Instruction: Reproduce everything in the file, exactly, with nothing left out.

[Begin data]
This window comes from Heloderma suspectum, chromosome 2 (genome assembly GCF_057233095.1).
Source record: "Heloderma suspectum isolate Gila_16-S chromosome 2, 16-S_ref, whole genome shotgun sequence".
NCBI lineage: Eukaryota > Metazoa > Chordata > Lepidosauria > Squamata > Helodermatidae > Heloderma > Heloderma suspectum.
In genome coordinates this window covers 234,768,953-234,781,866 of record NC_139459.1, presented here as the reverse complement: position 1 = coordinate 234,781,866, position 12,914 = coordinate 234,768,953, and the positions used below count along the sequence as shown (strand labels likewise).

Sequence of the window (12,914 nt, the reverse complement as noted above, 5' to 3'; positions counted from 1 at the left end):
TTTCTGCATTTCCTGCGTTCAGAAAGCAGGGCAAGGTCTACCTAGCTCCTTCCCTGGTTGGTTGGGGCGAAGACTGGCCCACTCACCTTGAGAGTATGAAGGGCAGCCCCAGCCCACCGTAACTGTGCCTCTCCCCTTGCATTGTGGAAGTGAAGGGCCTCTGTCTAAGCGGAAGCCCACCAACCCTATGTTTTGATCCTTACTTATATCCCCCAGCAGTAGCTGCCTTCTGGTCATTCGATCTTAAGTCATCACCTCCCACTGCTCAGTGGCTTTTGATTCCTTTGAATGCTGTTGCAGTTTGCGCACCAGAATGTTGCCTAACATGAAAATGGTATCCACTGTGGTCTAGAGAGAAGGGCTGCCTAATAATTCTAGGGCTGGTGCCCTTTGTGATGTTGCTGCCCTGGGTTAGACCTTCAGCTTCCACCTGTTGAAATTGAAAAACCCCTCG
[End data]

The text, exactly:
This window comes from Heloderma suspectum, chromosome 2 (genome assembly GCF_057233095.1).
Source record: "Heloderma suspectum isolate Gila_16-S chromosome 2, 16-S_ref, whole genome shotgun sequence".
NCBI lineage: Eukaryota > Metazoa > Chordata > Lepidosauria > Squamata > Helodermatidae > Heloderma > Heloderma suspectum.
In genome coordinates this window covers 234,768,953-234,781,866 of record NC_139459.1, presented here as the reverse complement: position 1 = coordinate 234,781,866, position 12,914 = coordinate 234,768,953, and the positions used below count along the sequence as shown (strand labels likewise).

Sequence of the window (12,914 nt, the reverse complement as noted above, 5' to 3'; positions counted from 1 at the left end):
TTTCTGCATTTCCTGCGTTCAGAAAGCAGGGCAAGGTCTACCTAGCTCCTTCCCTGGTTGGTTGGGGCGAAGACTGGCCCACTCACCTTGAGAGTATGAAGGGCAGCCCCAGCCCACCGTAACTGTGCCTCTCCCCTTGCATTGTGGAAGTGAAGGGCCTCTGTCTAAGCGGAAGCCCACCAACCCTATGTTTTGATCCTTACTTATATCCCCCAGCAGTAGCTGCCTTCTGGTCATTCGATCTTAAGTCATCACCTCCCACTGCTCAGTGGCTTTTGATTCCTTTGAATGCTGTTGCAGTTTGCGCACCAGAATGTTGCCTAACATGAAAATGGTATCCACTGTGGTCTAGAGAGAAGGGCTGCCTAATAATTCTAGGGCTGGTGCCCTTTGTGATGTTGCTGCCCTGGGTTAGACCTTCAGCTTCCACCTGTTGAAATTGAAAAACCCCTCG